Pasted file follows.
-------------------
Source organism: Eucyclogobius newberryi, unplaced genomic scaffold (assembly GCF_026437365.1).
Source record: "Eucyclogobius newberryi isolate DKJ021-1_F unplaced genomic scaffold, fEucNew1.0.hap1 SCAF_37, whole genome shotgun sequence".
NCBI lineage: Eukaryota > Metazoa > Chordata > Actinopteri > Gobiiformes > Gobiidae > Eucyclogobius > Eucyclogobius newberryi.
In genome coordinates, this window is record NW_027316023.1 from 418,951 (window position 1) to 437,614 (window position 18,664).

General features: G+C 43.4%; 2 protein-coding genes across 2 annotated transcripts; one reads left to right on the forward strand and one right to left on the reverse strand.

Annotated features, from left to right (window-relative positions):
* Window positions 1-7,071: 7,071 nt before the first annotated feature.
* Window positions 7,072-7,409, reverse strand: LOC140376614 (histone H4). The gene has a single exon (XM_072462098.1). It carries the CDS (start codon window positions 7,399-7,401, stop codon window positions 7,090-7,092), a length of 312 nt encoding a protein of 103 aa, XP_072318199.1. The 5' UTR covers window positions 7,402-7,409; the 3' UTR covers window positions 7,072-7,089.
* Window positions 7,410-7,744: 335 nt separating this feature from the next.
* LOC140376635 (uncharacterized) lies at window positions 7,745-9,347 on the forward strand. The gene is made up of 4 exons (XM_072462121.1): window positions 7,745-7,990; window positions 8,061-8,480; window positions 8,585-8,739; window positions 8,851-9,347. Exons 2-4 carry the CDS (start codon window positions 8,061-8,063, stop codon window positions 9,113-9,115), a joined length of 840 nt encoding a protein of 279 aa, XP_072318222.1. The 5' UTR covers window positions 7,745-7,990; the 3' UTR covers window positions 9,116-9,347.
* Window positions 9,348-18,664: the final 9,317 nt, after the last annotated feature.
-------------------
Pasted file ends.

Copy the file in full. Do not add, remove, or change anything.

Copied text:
Source organism: Eucyclogobius newberryi, unplaced genomic scaffold (assembly GCF_026437365.1).
Source record: "Eucyclogobius newberryi isolate DKJ021-1_F unplaced genomic scaffold, fEucNew1.0.hap1 SCAF_37, whole genome shotgun sequence".
NCBI lineage: Eukaryota > Metazoa > Chordata > Actinopteri > Gobiiformes > Gobiidae > Eucyclogobius > Eucyclogobius newberryi.
In genome coordinates, this window is record NW_027316023.1 from 418,951 (window position 1) to 437,614 (window position 18,664).

General features: G+C 43.4%; 2 protein-coding genes across 2 annotated transcripts; one reads left to right on the forward strand and one right to left on the reverse strand.

Annotated features, from left to right (window-relative positions):
* Window positions 1-7,071: 7,071 nt before the first annotated feature.
* Window positions 7,072-7,409, reverse strand: LOC140376614 (histone H4). The gene has a single exon (XM_072462098.1). It carries the CDS (start codon window positions 7,399-7,401, stop codon window positions 7,090-7,092), a length of 312 nt encoding a protein of 103 aa, XP_072318199.1. The 5' UTR covers window positions 7,402-7,409; the 3' UTR covers window positions 7,072-7,089.
* Window positions 7,410-7,744: 335 nt separating this feature from the next.
* LOC140376635 (uncharacterized) lies at window positions 7,745-9,347 on the forward strand. The gene is made up of 4 exons (XM_072462121.1): window positions 7,745-7,990; window positions 8,061-8,480; window positions 8,585-8,739; window positions 8,851-9,347. Exons 2-4 carry the CDS (start codon window positions 8,061-8,063, stop codon window positions 9,113-9,115), a joined length of 840 nt encoding a protein of 279 aa, XP_072318222.1. The 5' UTR covers window positions 7,745-7,990; the 3' UTR covers window positions 9,116-9,347.
* Window positions 9,348-18,664: the final 9,317 nt, after the last annotated feature.